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I'm trying to send 'hello' btw 2 clients, each behind a firewalled NAT, without success. UDP or TCP punching are just as fine, for now.

client A expecting to receive 'hello p':

set -- $( wget -qO- http://www.pschmidt.it/screenshooter/ss3.php | awk '{print $1, $2}'); echo $1 $2 $3 $4; `nc -l -v $2 ` & sudo hping3 -2 -c 30 -s $2 -p $4 $3

client B sending hello p:

set -- $( wget -qO- http://www.pschmidt.it/screenshooter/ss3.php | awk '{print $1, $2}'); echo $1 $2 $3 $4; sudo hping3 -2 -c 30 -s $2 -p $4 $3; echo "hello p" | nc -p $2 -u $3 $4

Unfortunately nothing is received.

Implementation inspired by http://www.brynosaurus.com/pub/net/p2pnat/

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2 Answers 2

So, are both NATs restricted cone NATs? Do they deny port access when nothing went out on that / to the request source before?

You need to send a packet from one host to another, with the correct addresses and ports so the NATs then accept incoming requests even if they’re requests and not responses.

As an example:

PC1 - NAT1 - network - NAT2 - PC2

PC1 wants to access PC2 on port 10.

PC2 sends a request to PC1 with source port 10 (which is blocked by NAT1). PC1 sends a request to PC2 to port 10, which is then not blocked and will be responded.

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> So, are both NATs restricted cone NATs? I'm not sure how to classify the NATs, but as with Skype and P2P apps, I'd like it to consider the most restrictive. But in my case, it seems a restricted cone since the external IP doesn't change, but only the port. –  simpatico Dec 10 '10 at 2:50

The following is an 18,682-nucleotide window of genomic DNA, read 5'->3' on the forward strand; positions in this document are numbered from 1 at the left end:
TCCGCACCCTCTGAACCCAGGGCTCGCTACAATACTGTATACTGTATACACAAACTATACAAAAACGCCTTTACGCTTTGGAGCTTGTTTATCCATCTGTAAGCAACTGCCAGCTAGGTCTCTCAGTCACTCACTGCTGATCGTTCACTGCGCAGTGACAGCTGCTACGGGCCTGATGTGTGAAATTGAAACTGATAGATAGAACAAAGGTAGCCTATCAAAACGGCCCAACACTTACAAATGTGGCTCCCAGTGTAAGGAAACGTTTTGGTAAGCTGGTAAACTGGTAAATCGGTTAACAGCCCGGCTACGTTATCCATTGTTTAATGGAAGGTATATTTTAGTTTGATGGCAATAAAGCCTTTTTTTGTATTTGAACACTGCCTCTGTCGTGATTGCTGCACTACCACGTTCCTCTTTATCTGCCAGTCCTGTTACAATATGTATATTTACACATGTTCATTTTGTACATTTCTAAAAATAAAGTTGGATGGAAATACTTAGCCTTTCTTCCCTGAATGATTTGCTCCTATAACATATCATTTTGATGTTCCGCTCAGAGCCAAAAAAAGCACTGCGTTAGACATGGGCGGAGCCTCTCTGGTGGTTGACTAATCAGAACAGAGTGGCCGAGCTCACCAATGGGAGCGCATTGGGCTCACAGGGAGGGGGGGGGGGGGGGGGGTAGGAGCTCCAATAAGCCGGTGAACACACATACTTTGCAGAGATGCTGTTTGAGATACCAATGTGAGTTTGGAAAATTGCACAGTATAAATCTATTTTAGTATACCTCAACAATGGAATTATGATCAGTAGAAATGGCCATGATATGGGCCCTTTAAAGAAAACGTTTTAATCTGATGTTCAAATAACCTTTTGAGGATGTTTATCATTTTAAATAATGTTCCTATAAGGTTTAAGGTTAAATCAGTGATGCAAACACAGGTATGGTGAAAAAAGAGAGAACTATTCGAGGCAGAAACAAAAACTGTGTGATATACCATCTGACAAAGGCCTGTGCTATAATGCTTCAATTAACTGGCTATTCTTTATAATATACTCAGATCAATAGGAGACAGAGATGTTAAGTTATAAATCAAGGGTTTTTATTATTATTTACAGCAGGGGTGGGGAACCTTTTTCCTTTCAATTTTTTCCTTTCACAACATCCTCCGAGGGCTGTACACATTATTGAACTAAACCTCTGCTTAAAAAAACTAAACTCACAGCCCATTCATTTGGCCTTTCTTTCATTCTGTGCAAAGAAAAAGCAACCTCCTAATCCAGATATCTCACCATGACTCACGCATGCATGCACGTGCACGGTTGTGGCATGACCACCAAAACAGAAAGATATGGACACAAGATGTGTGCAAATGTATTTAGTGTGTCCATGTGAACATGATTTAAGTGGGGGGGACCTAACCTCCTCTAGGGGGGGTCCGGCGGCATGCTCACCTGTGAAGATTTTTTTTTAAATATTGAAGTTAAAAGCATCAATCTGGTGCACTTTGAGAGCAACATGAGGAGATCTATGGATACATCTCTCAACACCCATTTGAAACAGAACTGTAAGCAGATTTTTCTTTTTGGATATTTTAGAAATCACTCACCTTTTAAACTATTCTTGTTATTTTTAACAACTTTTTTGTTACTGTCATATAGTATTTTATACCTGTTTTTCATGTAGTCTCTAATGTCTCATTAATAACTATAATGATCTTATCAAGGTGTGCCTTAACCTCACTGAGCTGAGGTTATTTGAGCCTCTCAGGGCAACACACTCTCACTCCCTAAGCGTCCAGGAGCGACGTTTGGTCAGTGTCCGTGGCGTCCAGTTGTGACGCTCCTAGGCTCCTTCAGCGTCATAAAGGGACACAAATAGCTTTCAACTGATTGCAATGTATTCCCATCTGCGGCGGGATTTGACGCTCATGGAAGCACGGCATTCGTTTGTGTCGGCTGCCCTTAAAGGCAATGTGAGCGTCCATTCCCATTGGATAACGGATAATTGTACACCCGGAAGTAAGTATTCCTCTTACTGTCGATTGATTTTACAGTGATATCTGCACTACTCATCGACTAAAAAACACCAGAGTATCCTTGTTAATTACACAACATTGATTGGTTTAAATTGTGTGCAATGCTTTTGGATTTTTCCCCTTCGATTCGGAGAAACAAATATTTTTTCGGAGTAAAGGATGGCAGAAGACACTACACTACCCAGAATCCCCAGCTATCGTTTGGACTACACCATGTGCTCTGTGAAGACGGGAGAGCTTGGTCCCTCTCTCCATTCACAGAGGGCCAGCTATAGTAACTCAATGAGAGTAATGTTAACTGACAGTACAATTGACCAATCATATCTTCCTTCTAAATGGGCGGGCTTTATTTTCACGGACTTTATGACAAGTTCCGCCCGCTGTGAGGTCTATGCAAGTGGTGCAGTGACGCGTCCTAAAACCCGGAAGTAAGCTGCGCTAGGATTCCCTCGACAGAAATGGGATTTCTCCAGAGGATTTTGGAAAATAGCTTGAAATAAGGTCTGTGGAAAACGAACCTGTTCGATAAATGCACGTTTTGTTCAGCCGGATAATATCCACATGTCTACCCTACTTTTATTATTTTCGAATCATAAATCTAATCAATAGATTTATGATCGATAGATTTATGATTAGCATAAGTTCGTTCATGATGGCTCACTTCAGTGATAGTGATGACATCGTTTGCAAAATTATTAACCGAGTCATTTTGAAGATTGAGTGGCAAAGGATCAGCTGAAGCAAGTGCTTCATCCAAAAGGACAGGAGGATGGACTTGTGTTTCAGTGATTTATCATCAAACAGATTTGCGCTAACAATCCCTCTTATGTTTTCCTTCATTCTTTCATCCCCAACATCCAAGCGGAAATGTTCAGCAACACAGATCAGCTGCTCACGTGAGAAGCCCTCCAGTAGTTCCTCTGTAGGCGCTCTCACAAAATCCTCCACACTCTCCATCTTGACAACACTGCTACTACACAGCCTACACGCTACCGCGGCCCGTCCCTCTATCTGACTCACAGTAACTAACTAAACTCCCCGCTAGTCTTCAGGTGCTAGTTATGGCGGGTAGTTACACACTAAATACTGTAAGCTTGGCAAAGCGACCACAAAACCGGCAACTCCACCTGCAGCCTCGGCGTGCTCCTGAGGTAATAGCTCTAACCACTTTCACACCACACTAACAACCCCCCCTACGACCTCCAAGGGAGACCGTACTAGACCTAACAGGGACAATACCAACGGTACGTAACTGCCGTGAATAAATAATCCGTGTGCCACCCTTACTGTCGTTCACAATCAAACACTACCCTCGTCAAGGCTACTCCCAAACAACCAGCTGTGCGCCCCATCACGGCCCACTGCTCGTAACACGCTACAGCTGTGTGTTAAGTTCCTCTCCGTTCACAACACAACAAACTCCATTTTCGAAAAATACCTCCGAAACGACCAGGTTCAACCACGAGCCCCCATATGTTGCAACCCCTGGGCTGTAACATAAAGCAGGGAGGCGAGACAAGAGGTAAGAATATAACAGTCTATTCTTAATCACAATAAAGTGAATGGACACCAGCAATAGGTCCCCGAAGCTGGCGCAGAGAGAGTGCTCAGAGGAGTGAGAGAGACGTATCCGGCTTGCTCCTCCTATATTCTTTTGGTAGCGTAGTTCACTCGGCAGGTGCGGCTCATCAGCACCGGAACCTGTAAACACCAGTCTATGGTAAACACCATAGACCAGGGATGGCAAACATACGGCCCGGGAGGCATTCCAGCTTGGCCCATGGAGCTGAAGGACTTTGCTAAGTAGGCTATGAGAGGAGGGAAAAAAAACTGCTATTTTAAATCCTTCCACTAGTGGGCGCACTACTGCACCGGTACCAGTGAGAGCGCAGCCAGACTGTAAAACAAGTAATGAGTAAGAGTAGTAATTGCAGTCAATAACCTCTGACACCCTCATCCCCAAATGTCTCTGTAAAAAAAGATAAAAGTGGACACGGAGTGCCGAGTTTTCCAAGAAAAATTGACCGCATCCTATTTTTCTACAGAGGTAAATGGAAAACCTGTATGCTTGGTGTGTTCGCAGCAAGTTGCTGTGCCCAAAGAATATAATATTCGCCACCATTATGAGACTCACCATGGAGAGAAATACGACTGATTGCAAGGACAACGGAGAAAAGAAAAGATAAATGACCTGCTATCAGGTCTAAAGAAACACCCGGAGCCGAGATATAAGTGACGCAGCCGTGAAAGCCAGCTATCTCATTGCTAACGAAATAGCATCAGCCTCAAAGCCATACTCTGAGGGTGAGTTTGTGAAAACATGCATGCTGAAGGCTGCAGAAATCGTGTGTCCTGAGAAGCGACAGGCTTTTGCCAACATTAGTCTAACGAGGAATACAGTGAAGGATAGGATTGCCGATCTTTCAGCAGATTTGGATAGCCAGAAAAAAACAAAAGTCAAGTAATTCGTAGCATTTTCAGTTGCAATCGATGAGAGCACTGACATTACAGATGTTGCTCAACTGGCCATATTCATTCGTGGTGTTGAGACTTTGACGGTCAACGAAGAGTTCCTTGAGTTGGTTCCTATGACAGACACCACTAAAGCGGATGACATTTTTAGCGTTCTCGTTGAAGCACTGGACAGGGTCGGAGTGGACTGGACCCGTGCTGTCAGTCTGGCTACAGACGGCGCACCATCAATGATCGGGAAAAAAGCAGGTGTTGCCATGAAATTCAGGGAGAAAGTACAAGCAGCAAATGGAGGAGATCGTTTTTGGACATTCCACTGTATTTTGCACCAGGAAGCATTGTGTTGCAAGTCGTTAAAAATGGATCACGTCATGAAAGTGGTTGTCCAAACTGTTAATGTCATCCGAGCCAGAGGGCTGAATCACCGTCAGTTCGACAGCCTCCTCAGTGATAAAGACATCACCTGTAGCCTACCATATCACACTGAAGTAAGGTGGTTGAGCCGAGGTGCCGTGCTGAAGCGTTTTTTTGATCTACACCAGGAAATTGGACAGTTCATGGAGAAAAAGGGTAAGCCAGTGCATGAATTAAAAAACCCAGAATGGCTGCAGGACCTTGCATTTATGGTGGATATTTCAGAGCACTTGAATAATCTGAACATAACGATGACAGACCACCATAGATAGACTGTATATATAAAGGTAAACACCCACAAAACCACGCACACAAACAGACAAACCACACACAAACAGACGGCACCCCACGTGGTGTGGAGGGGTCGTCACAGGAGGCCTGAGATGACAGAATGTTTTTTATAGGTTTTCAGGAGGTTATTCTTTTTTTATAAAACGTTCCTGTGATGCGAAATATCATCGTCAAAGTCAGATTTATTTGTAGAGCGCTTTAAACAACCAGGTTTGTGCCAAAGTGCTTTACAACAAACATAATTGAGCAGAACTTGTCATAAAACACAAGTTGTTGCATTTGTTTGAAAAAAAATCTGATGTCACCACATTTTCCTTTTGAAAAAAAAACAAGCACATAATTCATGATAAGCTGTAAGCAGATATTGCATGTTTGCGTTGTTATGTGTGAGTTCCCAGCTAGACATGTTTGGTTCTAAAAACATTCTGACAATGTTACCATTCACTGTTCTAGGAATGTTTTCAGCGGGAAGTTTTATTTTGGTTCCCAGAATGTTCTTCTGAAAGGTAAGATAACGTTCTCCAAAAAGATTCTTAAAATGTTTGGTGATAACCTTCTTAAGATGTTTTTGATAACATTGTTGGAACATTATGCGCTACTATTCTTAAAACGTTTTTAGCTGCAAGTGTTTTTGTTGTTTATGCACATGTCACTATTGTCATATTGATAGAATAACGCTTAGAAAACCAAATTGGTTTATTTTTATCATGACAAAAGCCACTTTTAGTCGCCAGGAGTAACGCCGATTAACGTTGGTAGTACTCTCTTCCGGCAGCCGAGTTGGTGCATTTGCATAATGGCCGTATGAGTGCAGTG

so you mean the port needs to be the same both ways? I don't see any Rendezvous Server in your description. –  simpatico Dec 10 '10 at 2:54
    
They either have to know each others port, or need a rendezvous server which is accessible (not behind a NAT) and gives them each others port. In my example port 10 of PC2 was known. That needs to be known and PC2 needs to send a package in the correct moment. A rendezvous server would be the best, easiest solution. For synchronizing and managing. –  Kissaki Dec 11 '10 at 15:59
    
With /restricted cone/ I was rather referring to whether they restrict incoming port access to only allow it from an IP and PORT that an outgoing msg was already sent to. –  Kissaki Dec 11 '10 at 16:01
    
example code/demo that works, pls. The literature explains that behind symmetric NATs it's not possible even with STUN, and TURN needs to be used. Haven't found any code for TURN/ICE IM that demonstrates the concept. –  simpatico Dec 12 '10 at 6:31

You need to investigate which type of NATs you are dealing with. The 'symmetric' terminology is obsolete. You can read corresponding chapter from the Practical JXTA II book available online from scribd.

The technique you describe in your question will never work if neither of your peers have a public address. Solving this issue is more sophisticated and is not always possible.

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